As more businesses move their internal IT structure to an external environment, the myriad choices in hosting can often be confusing. It is a virtual alphabet soup out there: IaaS, PaaS, SaaS, cloud, hosted. The list goes on. Today I wanted to touch on hosted software and two viable options available to businesses. Hosted software vs. Software as a Service or SaaS. While the two are ultimately similar to the end user, there are advantages and disadvantages to both models.
Hosted Software is a model that most of us are familiar with. In the past, software was purchased and installed on a local computer or server. The license was good for a lifetime, with upgrades purchased on an annual basis if needed. The costs of the software were all upfront with the initial purchase.
Hosted software is more or less based on this model, but the main difference is where the software is installed. Instead of it being in a local location, i.e. your personal computer or server down the hall, it is installed on a server outside of the office and accessed via a virtual desktop.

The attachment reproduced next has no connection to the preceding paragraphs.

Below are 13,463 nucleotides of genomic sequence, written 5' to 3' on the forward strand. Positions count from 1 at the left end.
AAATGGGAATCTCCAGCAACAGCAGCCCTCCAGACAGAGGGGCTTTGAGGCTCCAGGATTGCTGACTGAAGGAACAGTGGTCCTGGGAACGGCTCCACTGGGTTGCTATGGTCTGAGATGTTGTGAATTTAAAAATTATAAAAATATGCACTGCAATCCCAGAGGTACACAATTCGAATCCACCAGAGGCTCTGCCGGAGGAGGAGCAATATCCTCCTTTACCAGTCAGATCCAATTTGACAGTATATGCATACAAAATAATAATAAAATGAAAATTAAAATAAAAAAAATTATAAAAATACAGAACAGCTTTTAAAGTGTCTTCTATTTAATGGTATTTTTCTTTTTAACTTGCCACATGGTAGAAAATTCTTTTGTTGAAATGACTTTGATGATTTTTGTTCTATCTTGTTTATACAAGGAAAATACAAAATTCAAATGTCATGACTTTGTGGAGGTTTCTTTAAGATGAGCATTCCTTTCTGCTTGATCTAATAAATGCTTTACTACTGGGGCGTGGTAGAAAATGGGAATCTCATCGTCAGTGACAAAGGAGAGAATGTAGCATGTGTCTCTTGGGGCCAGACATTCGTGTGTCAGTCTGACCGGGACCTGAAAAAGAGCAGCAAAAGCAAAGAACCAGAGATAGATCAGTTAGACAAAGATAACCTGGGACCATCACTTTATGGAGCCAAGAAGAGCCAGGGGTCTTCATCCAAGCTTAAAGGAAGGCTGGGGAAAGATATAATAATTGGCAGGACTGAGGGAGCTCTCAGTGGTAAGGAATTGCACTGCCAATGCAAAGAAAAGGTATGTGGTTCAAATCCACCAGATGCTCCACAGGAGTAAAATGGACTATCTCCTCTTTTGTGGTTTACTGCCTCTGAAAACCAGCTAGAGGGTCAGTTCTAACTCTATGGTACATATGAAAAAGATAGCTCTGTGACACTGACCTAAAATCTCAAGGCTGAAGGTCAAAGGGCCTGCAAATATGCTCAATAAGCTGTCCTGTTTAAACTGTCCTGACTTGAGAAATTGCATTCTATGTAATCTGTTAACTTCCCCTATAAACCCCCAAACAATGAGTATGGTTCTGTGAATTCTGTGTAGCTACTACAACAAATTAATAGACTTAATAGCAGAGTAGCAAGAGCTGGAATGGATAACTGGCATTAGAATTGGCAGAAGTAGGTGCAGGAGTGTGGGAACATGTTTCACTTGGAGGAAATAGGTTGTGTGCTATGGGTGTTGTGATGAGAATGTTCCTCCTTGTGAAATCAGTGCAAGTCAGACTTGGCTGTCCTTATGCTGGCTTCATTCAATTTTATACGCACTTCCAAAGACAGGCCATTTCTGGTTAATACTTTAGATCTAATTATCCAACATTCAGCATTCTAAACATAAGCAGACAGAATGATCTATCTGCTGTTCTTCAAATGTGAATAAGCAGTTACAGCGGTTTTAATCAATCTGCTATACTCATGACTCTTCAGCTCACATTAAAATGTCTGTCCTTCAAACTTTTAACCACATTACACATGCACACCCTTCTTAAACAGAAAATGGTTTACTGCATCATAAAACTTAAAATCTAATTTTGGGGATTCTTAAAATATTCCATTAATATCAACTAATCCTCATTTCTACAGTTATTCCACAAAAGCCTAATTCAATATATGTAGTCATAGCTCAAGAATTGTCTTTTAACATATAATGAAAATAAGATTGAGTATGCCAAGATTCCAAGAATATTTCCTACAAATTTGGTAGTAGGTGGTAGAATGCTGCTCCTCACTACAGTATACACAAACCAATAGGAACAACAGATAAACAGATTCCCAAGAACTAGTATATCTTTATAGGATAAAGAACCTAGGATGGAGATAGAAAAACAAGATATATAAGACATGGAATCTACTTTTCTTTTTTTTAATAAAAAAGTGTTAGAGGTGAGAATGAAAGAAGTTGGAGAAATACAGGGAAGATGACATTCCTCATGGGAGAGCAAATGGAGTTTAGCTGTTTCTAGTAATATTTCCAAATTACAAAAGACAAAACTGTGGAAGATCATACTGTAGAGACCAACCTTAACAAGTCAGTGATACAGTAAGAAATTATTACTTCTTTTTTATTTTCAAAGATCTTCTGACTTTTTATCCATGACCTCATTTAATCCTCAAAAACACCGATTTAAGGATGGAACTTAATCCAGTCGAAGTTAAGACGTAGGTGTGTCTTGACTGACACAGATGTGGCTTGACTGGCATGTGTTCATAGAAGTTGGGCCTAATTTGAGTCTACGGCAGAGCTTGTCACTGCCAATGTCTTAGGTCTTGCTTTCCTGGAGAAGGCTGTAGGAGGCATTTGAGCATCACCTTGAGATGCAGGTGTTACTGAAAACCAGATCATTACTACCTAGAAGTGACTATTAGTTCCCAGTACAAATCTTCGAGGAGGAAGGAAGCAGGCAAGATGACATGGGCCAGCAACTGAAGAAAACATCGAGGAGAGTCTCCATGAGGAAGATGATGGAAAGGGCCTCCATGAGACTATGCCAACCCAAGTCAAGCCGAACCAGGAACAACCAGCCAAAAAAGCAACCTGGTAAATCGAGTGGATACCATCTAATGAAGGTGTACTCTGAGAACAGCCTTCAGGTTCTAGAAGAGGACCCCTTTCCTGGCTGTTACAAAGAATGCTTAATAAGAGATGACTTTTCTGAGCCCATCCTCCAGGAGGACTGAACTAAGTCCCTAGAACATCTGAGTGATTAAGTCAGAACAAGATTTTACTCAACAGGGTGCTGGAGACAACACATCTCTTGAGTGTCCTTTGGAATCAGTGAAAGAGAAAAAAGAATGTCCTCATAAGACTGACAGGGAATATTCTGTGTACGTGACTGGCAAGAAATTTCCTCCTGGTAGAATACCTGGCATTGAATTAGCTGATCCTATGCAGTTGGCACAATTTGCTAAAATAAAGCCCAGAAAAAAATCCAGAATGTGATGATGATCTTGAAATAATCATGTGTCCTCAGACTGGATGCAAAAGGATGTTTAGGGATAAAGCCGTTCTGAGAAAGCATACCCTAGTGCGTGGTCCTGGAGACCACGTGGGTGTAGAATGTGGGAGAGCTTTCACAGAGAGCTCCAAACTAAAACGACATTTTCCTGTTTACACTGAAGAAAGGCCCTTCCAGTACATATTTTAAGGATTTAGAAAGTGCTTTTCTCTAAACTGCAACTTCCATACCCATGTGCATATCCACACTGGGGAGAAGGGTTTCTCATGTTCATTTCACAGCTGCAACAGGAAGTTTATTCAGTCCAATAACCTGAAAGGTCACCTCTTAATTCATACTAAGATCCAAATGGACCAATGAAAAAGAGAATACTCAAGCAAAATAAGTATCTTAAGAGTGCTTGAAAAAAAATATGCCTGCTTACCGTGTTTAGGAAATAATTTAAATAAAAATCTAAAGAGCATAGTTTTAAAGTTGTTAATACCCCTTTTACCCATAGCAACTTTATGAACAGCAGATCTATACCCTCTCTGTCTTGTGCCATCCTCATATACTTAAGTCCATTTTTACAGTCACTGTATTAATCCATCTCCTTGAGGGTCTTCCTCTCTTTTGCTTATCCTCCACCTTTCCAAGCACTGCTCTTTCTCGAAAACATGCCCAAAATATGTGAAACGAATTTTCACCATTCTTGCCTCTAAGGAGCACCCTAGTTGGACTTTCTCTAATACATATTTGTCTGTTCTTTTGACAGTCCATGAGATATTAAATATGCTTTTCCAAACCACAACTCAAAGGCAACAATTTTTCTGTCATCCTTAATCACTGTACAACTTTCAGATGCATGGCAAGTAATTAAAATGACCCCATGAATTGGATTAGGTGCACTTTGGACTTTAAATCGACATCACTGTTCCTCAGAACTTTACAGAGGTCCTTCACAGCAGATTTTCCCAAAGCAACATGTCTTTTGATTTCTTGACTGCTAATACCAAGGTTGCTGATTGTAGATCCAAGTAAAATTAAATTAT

The biggest advantage of this model is the mobile aspect. The software is accessible from any terminal or device with internet access, from any location. Additional advantages include a reduction of maintenance and upgrades, off site backups, scalability of server resources, and an overall reduction in IT costs.
The software license is still purchased upfront and owned by the end user or business.
Software as a Service
Software as a Service, often referred to as a SaaS model, differs from hosted software in two main areas. First is the software is rented on a monthly basis and charged per end user. The costs of this model are spread out over time, but can add up to being more than what a hosted software model could be. Monthly charges add up over time.
The second difference is where the software is hosted. Saas is hosted by the software developer, on their servers and accessed via a web browser interface. Again, this model does offer advantages of mobility, reduced maintenance, and scalability of server resources.
One big disadvantage is ownership of the data, as it is often stored with the vendor.
While both models offer the end user a very similar experience, there are some things to consider. The world of IT is changing at lightening speed and it is critical that decision makers are well informed and have consultants that can help guide them through the maze of technology options. Decisions made today, can have huge impacts on business flexibility down the road, even as short as a year from now.
In the end, choosing your service provider that has proven field experience is critical. Are you willing to put the future of your business in the hands of someone that knows nothing of your industry or has open their doors in the past year?